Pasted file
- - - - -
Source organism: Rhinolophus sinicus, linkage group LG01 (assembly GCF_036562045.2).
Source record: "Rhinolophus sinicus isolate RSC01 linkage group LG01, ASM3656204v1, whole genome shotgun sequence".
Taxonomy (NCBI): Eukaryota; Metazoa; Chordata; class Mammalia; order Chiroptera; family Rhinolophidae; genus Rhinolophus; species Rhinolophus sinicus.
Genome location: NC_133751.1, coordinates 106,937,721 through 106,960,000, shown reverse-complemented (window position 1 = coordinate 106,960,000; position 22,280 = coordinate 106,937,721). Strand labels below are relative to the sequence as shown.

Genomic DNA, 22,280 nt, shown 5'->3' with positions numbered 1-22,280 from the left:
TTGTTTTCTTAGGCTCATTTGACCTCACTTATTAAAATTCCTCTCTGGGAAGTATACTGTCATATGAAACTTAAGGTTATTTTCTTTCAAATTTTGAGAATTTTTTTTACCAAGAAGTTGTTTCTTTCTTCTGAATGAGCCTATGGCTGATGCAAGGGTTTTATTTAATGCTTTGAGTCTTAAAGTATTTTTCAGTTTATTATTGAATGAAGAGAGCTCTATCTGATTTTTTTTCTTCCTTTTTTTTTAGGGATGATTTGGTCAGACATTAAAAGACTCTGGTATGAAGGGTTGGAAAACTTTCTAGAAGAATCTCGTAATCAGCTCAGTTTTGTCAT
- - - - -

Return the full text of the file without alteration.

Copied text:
Source organism: Rhinolophus sinicus, linkage group LG01 (assembly GCF_036562045.2).
Source record: "Rhinolophus sinicus isolate RSC01 linkage group LG01, ASM3656204v1, whole genome shotgun sequence".
Taxonomy (NCBI): Eukaryota; Metazoa; Chordata; class Mammalia; order Chiroptera; family Rhinolophidae; genus Rhinolophus; species Rhinolophus sinicus.
Genome location: NC_133751.1, coordinates 106,937,721 through 106,960,000, shown reverse-complemented (window position 1 = coordinate 106,960,000; position 22,280 = coordinate 106,937,721). Strand labels below are relative to the sequence as shown.

Genomic DNA, 22,280 nt, shown 5'->3' with positions numbered 1-22,280 from the left:
TTGTTTTCTTAGGCTCATTTGACCTCACTTATTAAAATTCCTCTCTGGGAAGTATACTGTCATATGAAACTTAAGGTTATTTTCTTTCAAATTTTGAGAATTTTTTTTACCAAGAAGTTGTTTCTTTCTTCTGAATGAGCCTATGGCTGATGCAAGGGTTTTATTTAATGCTTTGAGTCTTAAAGTATTTTTCAGTTTATTATTGAATGAAGAGAGCTCTATCTGATTTTTTTTCTTCCTTTTTTTTTAGGGATGATTTGGTCAGACATTAAAAGACTCTGGTATGAAGGGTTGGAAAACTTTCTAGAAGAATCTCGTAATCAGCTCAGTTTTGTCAT